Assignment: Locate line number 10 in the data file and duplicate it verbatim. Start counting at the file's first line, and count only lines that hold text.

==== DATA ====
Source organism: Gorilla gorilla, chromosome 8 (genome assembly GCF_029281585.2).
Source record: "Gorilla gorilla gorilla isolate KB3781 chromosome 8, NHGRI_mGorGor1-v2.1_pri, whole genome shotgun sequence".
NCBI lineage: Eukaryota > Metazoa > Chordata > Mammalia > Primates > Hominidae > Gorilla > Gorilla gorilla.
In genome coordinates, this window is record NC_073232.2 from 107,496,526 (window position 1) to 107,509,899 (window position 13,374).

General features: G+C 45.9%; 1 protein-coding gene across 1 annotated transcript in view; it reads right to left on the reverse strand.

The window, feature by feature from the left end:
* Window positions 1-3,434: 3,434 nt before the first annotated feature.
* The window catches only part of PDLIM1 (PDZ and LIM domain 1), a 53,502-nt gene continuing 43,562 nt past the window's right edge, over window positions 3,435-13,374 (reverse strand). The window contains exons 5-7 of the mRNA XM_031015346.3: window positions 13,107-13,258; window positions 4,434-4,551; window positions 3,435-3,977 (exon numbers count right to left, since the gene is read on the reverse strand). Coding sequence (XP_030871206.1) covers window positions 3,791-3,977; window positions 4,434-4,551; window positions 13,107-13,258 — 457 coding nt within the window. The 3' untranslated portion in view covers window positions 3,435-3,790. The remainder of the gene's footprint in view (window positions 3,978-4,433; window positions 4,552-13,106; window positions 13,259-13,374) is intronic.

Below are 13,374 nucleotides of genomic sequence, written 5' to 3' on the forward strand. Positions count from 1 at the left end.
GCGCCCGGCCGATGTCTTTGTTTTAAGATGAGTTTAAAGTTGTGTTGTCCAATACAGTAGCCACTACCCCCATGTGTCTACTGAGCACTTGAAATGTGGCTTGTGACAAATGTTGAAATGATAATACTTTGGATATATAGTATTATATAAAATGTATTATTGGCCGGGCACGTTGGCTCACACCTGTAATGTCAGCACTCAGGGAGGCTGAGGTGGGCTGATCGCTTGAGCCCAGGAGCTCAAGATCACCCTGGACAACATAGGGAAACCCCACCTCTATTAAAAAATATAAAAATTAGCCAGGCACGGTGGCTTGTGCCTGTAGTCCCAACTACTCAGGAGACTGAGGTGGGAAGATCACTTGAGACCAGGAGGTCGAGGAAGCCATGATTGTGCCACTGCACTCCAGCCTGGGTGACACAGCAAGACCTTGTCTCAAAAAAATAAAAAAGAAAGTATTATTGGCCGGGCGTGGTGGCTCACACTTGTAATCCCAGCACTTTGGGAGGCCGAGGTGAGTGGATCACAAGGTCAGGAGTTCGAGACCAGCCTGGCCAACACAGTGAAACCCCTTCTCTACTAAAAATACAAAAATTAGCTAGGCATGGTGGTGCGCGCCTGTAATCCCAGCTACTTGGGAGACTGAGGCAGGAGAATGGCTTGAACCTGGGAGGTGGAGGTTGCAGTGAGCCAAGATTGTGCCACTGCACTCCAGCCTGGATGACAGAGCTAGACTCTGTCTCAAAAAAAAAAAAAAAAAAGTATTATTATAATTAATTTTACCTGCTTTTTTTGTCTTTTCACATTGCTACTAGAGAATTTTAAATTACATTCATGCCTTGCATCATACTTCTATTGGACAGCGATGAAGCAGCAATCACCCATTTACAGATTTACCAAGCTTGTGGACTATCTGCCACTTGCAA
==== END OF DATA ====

GCGCCCGGCCGATGTCTTTGTTTTAAGATGAGTTTAAAGTTGTGTTGTCCAATACAGTAGCCACTACCCCCATGTGTCTACTGAGCACTTGAAATGTGGCTTGTGACAAATGTTGAAATGATAATACTTTGGATATATAGTATTATATAAAATGTATTATTGGCCGGGCACGTTGGCTCACACCTGTAATGTCAGCACTCAGGGAGGCTGAGGTGGGCTGATCGCTTGAGCCCAGGAGCTCAAGATCACCCTGGACAACATAGGGAAACCCCACCTCTATTAAAAAATATAAAAATTAGCCAGGCACGGTGGCTTGTGCCTGTAGTCCCAACTACTCAGGAGACTGAGGTGGGAAGATCACTTGAGACCAGGAGGTCGAGGAAGCCATGATTGTGCCACTGCACTCCAGCCTGGGTGACACAGCAAGACCTTGTCTCAAAAAAATAAAAAAGAAAGTATTATTGGCCGGGCGTGGTGGCTCACACTTGTAATCCCAGCACTTTGGGAGGCCGAGGTGAGTGGATCACAAGGTCAGGAGTTCGAGACCAGCCTGGCCAACACAGTGAAACCCCTTCTCTACTAAAAATACAAAAATTAGCTAGGCATGGTGGTGCGCGCCTGTAATCCCAGCTACTTGGGAGACTGAGGCAGGAGAATGGCTTGAACCTGGGAGGTGGAGGTTGCAGTGAGCCAAGATTGTGCCACTGCACTCCAGCCTGGATGACAGAGCTAGACTCTGTCTCAAAAAAAAAAAAAAAAAAGTATTATTATAATTAATTTTACCTGCTTTTTTTGTCTTTTCACATTGCTACTAGAGAATTTTAAATTACATTCATGCCTTGCATCATACTTCTATTGGACAGCGATGAAGCAGCAATCACCCATTTACAGATTTACCAAGCTTGTGGACTATCTGCCACTTGCAA